« AnteriorContinuar »
not in old paper books or parchment scrolls, but on tables of stone, engraved by the contemporaries of the heroes whose achievements they relate. Nineveh, just now, is like Mont Blanc, revealing itself through the rent veil of vapour.
Continually is the mist diminishing. Bright patches of artistic, antiquarian, historical scenery are left bare in succession, fixing upon them the intelligent inquisitiveness of a multitude of eager students. As mound after mound is opened,
“ Earth reveals her store; The gorgeous secret, ages keep no more; Assyria's homes and temples on us gleam,
And her dread pomp no longer is a dream." It is our purpose in this tract to tell, in brief, the story of Nineveh, so far as we know it—of course a very imperfect story at present, but a deeply interesting one.
We shall begin by looking at our subject as it presented itself to the minds of scholars before the recent discoveries were made. As Herodotus, in his great historical work, makes but few allusions to Assyria, and none which throw light upon its early history, but little assistance has been afforded by him. If he ever wrote a book expressly on Assyrian affairs--of which he expresses an intention in such portion of his writings as we possessthat book has perished. The main authorities, then, for what was until of late known on the subject before us, were Berosus and Ctesias. The former was a Babylonian, living at Athens in the time of Alexander the Great ; and being a priest of Belus, he possessed a large amount of Chaldean lore. He wrote a history of the Chaldees, of which, unfortunately, we have only a few fragments; in these, however, are found some scanty notices relating to the condition of the Assyrian power and people. The second ancient author was Ctesias, perhaps a contemporary of Herodotus, who flourished in the fourth century before Christ. He is called, by Strabo, the historian of Assyria and Persia. He wrote a large work, of which the first six books were devoted to the former subject. The work in its entireness no longer exists, but, happily, an abridgment of it is preserved, so far as Persia is conc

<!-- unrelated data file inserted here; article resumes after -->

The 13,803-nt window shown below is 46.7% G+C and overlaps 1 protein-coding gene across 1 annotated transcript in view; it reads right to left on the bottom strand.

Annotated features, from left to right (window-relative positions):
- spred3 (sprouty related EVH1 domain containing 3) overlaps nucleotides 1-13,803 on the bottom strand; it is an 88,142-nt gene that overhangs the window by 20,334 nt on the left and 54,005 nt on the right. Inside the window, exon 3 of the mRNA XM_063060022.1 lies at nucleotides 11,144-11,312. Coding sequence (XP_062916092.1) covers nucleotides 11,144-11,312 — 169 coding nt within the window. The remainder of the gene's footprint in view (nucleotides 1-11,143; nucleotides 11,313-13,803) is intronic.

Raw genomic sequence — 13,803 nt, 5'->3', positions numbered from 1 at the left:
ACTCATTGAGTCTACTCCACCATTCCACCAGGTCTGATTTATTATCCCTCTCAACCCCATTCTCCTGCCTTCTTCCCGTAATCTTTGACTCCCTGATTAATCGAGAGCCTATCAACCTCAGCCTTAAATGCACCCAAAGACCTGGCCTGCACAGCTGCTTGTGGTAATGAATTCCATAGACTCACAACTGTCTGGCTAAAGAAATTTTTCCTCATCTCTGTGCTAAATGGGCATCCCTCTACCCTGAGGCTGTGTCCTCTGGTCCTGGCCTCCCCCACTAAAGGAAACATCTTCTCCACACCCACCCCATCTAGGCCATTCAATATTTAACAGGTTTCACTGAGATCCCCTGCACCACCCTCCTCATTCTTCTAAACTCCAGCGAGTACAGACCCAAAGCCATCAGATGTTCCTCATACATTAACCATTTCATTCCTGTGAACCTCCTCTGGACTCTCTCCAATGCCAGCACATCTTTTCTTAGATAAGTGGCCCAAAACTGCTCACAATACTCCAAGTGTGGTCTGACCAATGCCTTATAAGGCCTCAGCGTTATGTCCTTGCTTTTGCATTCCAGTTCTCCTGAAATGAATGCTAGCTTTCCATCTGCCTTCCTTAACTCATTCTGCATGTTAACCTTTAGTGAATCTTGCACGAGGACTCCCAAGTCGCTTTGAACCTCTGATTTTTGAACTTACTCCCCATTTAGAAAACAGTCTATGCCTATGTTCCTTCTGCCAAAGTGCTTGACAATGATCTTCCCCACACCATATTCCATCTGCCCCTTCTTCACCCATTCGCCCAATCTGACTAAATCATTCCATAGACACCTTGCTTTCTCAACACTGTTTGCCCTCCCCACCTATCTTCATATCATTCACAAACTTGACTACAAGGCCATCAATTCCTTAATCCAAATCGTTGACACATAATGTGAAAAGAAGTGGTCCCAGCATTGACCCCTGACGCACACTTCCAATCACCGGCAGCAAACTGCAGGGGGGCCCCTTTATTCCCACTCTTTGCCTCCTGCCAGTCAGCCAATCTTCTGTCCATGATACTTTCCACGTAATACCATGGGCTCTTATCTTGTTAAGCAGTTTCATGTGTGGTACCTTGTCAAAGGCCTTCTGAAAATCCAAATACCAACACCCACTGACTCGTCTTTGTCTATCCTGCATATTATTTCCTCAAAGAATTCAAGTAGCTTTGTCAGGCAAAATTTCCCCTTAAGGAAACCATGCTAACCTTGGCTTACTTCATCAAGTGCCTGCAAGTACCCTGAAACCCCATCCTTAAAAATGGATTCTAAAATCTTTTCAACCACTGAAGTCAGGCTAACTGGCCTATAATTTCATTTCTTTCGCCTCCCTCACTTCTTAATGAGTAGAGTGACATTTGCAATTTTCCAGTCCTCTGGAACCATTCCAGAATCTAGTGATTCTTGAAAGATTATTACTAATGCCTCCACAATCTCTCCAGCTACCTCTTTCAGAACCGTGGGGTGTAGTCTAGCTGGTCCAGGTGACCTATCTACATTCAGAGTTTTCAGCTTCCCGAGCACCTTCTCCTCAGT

ncerned, in the works of Photius. Of the part referring to Assyrian matters, there is no abridgment in Photius, but very large ase of it is made by Diodorus Siculus, who may be regarded, in his account of Assyria, as giving the substance of his predecessor's labours.